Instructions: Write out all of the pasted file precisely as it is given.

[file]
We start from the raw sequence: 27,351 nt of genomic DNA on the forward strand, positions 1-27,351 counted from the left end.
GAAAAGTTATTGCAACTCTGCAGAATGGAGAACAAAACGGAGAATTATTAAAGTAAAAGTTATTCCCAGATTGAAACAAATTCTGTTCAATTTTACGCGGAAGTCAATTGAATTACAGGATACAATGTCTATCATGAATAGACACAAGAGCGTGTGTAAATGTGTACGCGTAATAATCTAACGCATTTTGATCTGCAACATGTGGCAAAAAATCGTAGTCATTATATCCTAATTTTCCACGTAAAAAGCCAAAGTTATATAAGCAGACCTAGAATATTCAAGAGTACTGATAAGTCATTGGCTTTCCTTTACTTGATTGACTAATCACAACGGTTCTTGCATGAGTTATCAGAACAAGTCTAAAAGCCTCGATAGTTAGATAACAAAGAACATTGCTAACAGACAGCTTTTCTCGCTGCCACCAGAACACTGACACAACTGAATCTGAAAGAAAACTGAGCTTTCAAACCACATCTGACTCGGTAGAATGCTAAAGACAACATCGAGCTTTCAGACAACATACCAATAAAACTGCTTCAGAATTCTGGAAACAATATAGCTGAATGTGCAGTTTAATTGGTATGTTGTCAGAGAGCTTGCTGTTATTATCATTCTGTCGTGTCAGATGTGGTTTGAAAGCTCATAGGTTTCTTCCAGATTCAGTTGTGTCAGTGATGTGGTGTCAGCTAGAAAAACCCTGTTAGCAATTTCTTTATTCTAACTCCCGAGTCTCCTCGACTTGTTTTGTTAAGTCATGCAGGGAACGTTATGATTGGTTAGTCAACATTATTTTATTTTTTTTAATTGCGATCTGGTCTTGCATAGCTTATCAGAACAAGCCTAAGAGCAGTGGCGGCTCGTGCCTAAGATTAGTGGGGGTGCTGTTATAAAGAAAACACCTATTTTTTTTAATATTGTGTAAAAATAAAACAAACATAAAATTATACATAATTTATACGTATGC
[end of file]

We start from the raw sequence: 27,351 nt of genomic DNA on the forward strand, positions 1-27,351 counted from the left end.
GAAAAGTTATTGCAACTCTGCAGAATGGAGAACAAAACGGAGAATTATTAAAGTAAAAGTTATTCCCAGATTGAAACAAATTCTGTTCAATTTTACGCGGAAGTCAATTGAATTACAGGATACAATGTCTATCATGAATAGACACAAGAGCGTGTGTAAATGTGTACGCGTAATAATCTAACGCATTTTGATCTGCAACATGTGGCAAAAAATCGTAGTCATTATATCCTAATTTTCCACGTAAAAAGCCAAAGTTATATAAGCAGACCTAGAATATTCAAGAGTACTGATAAGTCATTGGCTTTCCTTTACTTGATTGACTAATCACAACGGTTCTTGCATGAGTTATCAGAACAAGTCTAAAAGCCTCGATAGTTAGATAACAAAGAACATTGCTAACAGACAGCTTTTCTCGCTGCCACCAGAACACTGACACAACTGAATCTGAAAGAAAACTGAGCTTTCAAACCACATCTGACTCGGTAGAATGCTAAAGACAACATCGAGCTTTCAGACAACATACCAATAAAACTGCTTCAGAATTCTGGAAACAATATAGCTGAATGTGCAGTTTAATTGGTATGTTGTCAGAGAGCTTGCTGTTATTATCATTCTGTCGTGTCAGATGTGGTTTGAAAGCTCATAGGTTTCTTCCAGATTCAGTTGTGTCAGTGATGTGGTGTCAGCTAGAAAAACCCTGTTAGCAATTTCTTTATTCTAACTCCCGAGTCTCCTCGACTTGTTTTGTTAAGTCATGCAGGGAACGTTATGATTGGTTAGTCAACATTATTTTATTTTTTTTAATTGCGATCTGGTCTTGCATAGCTTATCAGAACAAGCCTAAGAGCAGTGGCGGCTCGTGCCTAAGATTAGTGGGGGTGCTGTTATAAAGAAAACACCTATTTTTTTTAATATTGTGTAAAAATAAAACAAACATAAAATTATACATAATTTATACGTATGC